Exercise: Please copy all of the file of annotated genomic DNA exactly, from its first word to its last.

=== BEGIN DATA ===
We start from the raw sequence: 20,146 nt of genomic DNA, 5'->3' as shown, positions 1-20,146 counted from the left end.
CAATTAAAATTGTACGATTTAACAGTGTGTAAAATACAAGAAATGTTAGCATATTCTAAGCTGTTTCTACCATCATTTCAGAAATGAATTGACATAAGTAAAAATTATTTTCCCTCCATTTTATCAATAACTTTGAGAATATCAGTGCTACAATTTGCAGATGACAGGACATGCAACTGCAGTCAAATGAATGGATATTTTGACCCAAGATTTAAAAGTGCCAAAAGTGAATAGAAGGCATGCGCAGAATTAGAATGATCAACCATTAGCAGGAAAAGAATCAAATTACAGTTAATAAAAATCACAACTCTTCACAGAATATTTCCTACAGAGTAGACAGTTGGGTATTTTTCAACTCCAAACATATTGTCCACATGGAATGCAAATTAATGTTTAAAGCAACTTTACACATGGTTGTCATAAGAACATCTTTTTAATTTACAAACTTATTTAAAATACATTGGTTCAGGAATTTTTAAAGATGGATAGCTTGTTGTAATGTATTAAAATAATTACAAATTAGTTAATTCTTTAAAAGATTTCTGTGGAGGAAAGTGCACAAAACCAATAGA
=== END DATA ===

We start from the raw sequence: 20,146 nt of genomic DNA, 5'->3' as shown, positions 1-20,146 counted from the left end.
CAATTAAAATTGTACGATTTAACAGTGTGTAAAATACAAGAAATGTTAGCATATTCTAAGCTGTTTCTACCATCATTTCAGAAATGAATTGACATAAGTAAAAATTATTTTCCCTCCATTTTATCAATAACTTTGAGAATATCAGTGCTACAATTTGCAGATGACAGGACATGCAACTGCAGTCAAATGAATGGATATTTTGACCCAAGATTTAAAAGTGCCAAAAGTGAATAGAAGGCATGCGCAGAATTAGAATGATCAACCATTAGCAGGAAAAGAATCAAATTACAGTTAATAAAAATCACAACTCTTCACAGAATATTTCCTACAGAGTAGACAGTTGGGTATTTTTCAACTCCAAACATATTGTCCACATGGAATGCAAATTAATGTTTAAAGCAACTTTACACATGGTTGTCATAAGAACATCTTTTTAATTTACAAACTTATTTAAAATACATTGGTTCAGGAATTTTTAAAGATGGATAGCTTGTTGTAATGTATTAAAATAATTACAAATTAGTTAATTCTTTAAAAGATTTCTGTGGAGGAAAGTGCACAAAACCAATAGA